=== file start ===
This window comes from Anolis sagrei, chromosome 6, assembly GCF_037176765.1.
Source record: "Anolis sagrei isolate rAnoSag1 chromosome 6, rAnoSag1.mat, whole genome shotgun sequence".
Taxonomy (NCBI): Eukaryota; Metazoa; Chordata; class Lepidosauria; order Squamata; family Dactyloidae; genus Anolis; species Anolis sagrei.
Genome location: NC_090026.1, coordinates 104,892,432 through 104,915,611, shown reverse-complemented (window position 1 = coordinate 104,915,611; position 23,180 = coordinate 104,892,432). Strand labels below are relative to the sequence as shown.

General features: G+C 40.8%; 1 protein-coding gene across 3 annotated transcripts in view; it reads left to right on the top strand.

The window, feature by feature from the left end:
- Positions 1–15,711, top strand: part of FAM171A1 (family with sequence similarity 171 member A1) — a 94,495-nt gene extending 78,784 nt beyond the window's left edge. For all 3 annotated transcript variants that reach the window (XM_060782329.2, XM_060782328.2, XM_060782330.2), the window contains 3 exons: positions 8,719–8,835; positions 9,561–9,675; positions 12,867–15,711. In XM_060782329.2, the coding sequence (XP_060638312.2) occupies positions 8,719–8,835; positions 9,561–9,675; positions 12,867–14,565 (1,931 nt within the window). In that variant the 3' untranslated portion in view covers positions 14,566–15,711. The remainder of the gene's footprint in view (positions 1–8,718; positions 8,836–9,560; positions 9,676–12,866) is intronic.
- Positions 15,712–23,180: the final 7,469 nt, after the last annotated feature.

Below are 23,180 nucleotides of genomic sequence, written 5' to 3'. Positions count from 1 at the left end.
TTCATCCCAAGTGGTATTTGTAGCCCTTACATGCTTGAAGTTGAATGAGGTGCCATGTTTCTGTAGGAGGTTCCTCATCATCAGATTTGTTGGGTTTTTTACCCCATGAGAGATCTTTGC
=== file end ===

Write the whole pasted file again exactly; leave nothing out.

This window comes from Anolis sagrei, chromosome 6, assembly GCF_037176765.1.
Source record: "Anolis sagrei isolate rAnoSag1 chromosome 6, rAnoSag1.mat, whole genome shotgun sequence".
Taxonomy (NCBI): Eukaryota; Metazoa; Chordata; class Lepidosauria; order Squamata; family Dactyloidae; genus Anolis; species Anolis sagrei.
Genome location: NC_090026.1, coordinates 104,892,432 through 104,915,611, shown reverse-complemented (window position 1 = coordinate 104,915,611; position 23,180 = coordinate 104,892,432). Strand labels below are relative to the sequence as shown.

General features: G+C 40.8%; 1 protein-coding gene across 3 annotated transcripts in view; it reads left to right on the top strand.

The window, feature by feature from the left end:
- Positions 1–15,711, top strand: part of FAM171A1 (family with sequence similarity 171 member A1) — a 94,495-nt gene extending 78,784 nt beyond the window's left edge. For all 3 annotated transcript variants that reach the window (XM_060782329.2, XM_060782328.2, XM_060782330.2), the window contains 3 exons: positions 8,719–8,835; positions 9,561–9,675; positions 12,867–15,711. In XM_060782329.2, the coding sequence (XP_060638312.2) occupies positions 8,719–8,835; positions 9,561–9,675; positions 12,867–14,565 (1,931 nt within the window). In that variant the 3' untranslated portion in view covers positions 14,566–15,711. The remainder of the gene's footprint in view (positions 1–8,718; positions 8,836–9,560; positions 9,676–12,866) is intronic.
- Positions 15,712–23,180: the final 7,469 nt, after the last annotated feature.

Below are 23,180 nucleotides of genomic sequence, written 5' to 3'. Positions count from 1 at the left end.
TTCATCCCAAGTGGTATTTGTAGCCCTTACATGCTTGAAGTTGAATGAGGTGCCATGTTTCTGTAGGAGGTTCCTCATCATCAGATTTGTTGGGTTTTTTACCCCATGAGAGATCTTTGC